Fighting the arguments of NOM
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How They Argue Against Gay Marriage
By Alex Lopatin
It is not entirely unfounded to claim that the past year has been a humiliation for those who had previously been confident about the inevitable forward march of gay rights, particularly same-sex marriage. California’s Proposition 8, widely expected to fail, was inscribed in the state constitution in November 2008. Then came Maine; a legislative victory for gay marriage was followed by a resounding “people’s veto” of the newly signed law. The New York Senate, wary, perhaps, of endorsing a position rejected by the voters of another solidly Democratic state, voted overwhelmingly against same-sex marriage. Finally, a bill to legalize gay marriage in New Jersey failed by a wide margin in the State Senate.
If this recent string of events has chastened and humiliated gay rights advocates, it has brought recognition and prestige to the National Organization for Marriage (NOM). Claiming as its mission “protect[ing] marriage and the faith communities that sustain it,” NOM has undoubtedly emerged as the leading organization opposing same-sex marriage. This invites the question: to what does NOM owe its rapid and powerful rise?
Many gay rights supporters acknowledge that part of the reason behind NOM’s success may be the organization’s conscious decision to limit its mission to opposing marriage for gay and lesbian people and to avoid the bombastic, far-reaching, and overtly religious rhetoric of such Christian conservatives as James Dobson and the late Jerry Falwell. These same gay-rights supporters are quick to point out that the mere absence of egregiously homophobic material in NOM’s campaigns does not mean that the organization or its core membership is in any way opposed to or removed from the virulent and religiously motivated anti-gay sentiment that characterizes so much of the Christian right. Gay rights leaders are correct on both these counts; unfortunately, they have, by and large, failed to identify, articulate, and expose the system that has enabled NOM to exercise its current degree of influence over ordinary Americans.
This system, or some variant of it, is common to many Christian conservative policy campaigns in this country. It involves, briefly, the use of seemingly secular social and “scientific” arguments to advance a position whose origin is purely religious. Evangelicals opposed to the teaching of evolutionary theory — because it contradicts, in their view, the biblical account of Creation — deploy buzz phrases like “teach the controversy” and seemingly rational “critiques” of evolution that, upon deeper inspection, have no scientific merit.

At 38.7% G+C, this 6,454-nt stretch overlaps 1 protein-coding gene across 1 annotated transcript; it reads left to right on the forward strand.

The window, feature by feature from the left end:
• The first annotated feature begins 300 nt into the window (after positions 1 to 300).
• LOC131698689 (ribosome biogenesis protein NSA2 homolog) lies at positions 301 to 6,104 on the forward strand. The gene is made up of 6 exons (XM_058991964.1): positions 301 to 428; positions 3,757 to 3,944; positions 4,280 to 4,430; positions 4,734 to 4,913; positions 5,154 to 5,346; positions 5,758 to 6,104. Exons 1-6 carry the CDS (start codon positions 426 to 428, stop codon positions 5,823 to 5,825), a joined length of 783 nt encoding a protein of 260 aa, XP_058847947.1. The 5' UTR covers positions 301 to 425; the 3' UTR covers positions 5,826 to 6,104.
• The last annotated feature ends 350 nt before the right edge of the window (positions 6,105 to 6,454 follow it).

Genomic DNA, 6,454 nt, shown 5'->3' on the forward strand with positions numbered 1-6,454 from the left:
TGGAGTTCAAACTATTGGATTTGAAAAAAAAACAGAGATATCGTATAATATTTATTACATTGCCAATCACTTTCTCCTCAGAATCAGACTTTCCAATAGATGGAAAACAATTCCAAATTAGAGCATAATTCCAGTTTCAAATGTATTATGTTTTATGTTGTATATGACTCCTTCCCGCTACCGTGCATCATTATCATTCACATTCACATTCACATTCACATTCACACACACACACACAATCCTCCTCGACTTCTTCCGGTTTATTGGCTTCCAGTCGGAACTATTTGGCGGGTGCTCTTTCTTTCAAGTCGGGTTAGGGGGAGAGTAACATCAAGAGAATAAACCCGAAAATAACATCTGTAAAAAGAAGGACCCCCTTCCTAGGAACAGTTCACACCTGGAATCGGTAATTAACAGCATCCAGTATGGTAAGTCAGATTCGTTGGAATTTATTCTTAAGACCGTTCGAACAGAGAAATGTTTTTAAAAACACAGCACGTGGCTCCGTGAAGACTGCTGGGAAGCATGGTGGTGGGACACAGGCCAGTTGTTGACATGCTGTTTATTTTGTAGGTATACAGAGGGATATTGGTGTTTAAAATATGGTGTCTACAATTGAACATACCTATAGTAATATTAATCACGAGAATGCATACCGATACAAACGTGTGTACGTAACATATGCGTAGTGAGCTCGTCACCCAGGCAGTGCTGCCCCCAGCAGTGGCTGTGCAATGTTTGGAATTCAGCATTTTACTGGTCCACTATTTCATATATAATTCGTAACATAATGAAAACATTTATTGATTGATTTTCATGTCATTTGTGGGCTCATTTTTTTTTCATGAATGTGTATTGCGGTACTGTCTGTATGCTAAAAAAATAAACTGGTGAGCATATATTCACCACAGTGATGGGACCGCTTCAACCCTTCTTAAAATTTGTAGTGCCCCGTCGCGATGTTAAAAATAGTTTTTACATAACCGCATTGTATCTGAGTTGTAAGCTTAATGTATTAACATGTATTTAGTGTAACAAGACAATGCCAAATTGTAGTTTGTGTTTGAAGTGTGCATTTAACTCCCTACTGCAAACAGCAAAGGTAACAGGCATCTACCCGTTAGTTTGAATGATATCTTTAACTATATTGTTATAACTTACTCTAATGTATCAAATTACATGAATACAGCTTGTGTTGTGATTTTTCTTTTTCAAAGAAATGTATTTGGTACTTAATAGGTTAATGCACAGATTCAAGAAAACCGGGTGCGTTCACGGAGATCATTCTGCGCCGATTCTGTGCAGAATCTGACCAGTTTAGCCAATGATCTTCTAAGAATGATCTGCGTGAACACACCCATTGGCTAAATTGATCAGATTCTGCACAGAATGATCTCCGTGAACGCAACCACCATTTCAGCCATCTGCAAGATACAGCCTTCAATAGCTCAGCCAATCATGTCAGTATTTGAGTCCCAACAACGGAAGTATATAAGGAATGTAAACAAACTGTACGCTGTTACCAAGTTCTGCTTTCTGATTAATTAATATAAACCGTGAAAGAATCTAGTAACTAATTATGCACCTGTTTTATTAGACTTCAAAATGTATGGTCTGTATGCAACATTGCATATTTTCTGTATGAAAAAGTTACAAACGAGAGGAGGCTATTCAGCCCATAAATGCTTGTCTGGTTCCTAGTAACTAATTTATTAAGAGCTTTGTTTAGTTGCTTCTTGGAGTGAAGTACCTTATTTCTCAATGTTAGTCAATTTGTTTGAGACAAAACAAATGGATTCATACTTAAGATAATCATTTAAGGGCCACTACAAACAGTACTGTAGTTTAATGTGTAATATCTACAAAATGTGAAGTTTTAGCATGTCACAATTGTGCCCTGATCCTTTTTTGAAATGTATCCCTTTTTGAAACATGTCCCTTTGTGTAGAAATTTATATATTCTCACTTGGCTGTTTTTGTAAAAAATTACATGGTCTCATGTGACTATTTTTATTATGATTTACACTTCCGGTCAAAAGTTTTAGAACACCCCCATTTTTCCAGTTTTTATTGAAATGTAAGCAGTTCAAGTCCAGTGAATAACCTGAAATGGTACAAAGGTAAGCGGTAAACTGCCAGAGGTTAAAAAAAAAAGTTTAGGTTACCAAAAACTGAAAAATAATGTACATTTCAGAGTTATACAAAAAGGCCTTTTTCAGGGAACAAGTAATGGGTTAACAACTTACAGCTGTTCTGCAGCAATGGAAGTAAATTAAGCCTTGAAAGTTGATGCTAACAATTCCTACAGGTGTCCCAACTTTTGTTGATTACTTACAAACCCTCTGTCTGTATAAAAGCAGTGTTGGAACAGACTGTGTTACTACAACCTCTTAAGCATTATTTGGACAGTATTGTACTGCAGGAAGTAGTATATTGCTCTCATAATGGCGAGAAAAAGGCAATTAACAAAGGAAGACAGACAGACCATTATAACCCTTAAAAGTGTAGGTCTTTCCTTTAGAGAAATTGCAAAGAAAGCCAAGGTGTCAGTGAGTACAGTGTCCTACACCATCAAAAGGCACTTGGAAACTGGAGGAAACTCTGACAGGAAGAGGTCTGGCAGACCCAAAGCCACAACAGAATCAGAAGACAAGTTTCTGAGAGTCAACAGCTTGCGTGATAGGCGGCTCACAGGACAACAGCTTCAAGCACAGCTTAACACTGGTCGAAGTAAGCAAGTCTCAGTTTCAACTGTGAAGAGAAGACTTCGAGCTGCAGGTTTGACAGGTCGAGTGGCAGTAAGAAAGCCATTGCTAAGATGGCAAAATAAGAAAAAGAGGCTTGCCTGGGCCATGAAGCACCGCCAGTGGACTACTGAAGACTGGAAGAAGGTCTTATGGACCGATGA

Christian conservatives opposed to allowing gay and lesbian citizens to serve openly in the armed forces — because of their religious opposition to homosexuality — use the standard refrain of “unit cohesion” to suggest that LGBT service members would effectively dissolve military discipline. This argument is belied by the successful integration of gays into the active militaries of such nations as the United Kingdom and Israel. Similarly, those who oppose gay marriage — because gay relationships, in their religious worldview, are intrinsically sinful — make use of social, historical, and political arguments that, they hope, will be more palatable to the general public than a direct appeal to the Word of God.
NOM is not alone among Christian-dominated groups in using a secular veneer for religious goal. What distinguishes the organization of Maggie Gallagher, Brian Brown and Robert P. George is the success it has had in crafting pseudo-sociological and deceptive political talking points, and in convincing the general public that this veneer is, in fact, the substantive core of their ideology. To effectively counter NOM, gay rights advocates must relentlessly and publicly refute and expose its trademark arguments.